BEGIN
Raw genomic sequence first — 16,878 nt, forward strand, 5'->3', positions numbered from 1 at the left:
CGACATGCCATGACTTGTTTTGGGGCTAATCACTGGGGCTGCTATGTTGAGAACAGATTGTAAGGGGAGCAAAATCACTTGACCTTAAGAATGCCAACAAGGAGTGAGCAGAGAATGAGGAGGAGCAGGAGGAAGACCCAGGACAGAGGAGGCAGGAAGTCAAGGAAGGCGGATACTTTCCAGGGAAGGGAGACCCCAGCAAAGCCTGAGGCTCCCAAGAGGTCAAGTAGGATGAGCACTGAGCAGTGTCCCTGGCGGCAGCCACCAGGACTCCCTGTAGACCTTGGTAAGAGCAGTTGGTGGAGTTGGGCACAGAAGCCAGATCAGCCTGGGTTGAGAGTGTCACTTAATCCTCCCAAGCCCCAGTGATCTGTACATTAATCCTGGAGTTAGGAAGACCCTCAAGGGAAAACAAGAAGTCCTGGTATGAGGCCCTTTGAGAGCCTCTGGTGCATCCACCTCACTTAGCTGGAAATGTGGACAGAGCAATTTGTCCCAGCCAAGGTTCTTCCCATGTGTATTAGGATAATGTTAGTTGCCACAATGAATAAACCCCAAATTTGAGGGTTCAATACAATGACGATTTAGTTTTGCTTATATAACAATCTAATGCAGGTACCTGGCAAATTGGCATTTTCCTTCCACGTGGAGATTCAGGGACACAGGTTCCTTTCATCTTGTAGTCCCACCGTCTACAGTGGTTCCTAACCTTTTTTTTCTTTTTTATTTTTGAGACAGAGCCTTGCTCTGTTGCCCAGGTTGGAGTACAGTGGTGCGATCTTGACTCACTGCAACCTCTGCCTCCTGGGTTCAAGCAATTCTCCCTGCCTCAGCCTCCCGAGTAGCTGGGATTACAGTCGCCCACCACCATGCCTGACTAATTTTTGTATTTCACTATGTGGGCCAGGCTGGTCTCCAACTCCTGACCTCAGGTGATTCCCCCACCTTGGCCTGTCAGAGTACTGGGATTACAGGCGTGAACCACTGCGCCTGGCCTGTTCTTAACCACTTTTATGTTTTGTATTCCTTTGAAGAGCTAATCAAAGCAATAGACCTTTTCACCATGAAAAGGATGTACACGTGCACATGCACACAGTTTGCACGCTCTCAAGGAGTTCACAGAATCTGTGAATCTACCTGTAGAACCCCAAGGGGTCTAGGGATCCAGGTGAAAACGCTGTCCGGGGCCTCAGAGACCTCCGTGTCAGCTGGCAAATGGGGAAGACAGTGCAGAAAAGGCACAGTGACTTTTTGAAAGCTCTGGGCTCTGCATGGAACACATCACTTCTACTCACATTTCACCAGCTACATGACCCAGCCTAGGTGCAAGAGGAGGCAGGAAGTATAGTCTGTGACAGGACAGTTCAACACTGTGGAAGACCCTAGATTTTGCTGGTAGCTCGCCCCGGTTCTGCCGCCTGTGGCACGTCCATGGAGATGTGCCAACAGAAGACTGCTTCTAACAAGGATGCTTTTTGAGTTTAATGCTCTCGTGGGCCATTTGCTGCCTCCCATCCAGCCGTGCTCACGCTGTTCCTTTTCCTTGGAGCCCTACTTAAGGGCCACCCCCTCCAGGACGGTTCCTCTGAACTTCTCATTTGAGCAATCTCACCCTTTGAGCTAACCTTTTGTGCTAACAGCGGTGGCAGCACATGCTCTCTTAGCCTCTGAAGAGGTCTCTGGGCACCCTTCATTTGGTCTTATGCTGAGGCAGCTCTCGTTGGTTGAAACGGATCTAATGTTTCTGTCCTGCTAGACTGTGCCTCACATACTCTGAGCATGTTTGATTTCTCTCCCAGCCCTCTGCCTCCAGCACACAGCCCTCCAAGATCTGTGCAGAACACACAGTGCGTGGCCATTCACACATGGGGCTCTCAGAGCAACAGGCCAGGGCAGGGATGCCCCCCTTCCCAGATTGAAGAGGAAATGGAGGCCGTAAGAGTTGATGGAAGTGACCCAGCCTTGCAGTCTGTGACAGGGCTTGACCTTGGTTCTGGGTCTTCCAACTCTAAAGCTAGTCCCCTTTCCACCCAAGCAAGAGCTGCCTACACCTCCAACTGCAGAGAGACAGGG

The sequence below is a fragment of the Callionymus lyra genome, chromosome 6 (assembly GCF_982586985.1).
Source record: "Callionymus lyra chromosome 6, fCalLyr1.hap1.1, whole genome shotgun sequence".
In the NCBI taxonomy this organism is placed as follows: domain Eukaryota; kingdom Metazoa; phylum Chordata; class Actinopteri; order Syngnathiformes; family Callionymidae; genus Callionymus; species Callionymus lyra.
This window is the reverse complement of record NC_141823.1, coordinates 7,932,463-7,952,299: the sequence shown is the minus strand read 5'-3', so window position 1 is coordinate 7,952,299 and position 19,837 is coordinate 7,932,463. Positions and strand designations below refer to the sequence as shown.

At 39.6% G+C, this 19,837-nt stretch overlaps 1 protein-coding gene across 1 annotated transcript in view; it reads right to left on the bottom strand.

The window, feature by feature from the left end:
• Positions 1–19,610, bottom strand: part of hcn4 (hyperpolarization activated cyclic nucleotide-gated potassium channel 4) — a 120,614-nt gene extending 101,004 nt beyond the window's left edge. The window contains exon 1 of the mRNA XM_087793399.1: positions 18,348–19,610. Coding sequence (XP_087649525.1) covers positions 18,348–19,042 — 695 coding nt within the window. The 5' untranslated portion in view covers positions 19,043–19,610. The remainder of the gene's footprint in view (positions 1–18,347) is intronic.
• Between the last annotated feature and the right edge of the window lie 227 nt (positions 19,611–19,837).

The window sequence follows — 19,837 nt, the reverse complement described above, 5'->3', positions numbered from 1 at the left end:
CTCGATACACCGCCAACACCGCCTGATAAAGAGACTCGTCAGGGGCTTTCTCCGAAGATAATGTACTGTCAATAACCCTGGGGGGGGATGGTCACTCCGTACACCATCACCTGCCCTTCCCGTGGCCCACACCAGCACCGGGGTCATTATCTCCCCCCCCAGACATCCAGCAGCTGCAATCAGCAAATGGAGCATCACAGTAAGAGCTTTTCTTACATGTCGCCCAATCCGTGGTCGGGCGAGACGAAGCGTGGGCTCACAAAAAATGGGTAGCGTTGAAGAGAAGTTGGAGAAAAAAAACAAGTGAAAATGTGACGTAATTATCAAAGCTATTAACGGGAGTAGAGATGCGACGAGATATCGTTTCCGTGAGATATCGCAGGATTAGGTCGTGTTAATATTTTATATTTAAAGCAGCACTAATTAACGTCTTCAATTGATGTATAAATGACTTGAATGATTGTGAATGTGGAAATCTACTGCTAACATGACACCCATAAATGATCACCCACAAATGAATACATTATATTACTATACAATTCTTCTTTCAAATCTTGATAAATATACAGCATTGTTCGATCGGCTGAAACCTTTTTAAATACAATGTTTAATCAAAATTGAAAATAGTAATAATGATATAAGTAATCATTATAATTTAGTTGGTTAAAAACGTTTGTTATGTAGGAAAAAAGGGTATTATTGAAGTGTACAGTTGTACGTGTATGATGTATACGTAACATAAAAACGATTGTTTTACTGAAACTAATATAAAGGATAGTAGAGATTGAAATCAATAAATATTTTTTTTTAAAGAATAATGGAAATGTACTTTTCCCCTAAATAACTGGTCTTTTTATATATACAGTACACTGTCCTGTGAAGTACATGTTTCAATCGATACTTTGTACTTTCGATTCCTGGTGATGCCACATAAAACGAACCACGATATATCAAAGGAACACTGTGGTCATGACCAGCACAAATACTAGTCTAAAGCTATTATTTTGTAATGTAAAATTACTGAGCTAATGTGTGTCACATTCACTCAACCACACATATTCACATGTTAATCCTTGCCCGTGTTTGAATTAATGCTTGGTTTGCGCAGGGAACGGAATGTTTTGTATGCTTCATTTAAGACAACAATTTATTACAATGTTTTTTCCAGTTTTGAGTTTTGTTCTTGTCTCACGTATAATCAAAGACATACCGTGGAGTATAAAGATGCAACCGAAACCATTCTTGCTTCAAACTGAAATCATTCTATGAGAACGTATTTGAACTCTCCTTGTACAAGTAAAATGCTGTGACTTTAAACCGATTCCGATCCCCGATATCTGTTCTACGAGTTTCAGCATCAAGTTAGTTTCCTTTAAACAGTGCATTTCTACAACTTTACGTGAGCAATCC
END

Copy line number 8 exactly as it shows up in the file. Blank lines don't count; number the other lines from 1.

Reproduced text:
The window, feature by feature from the left end: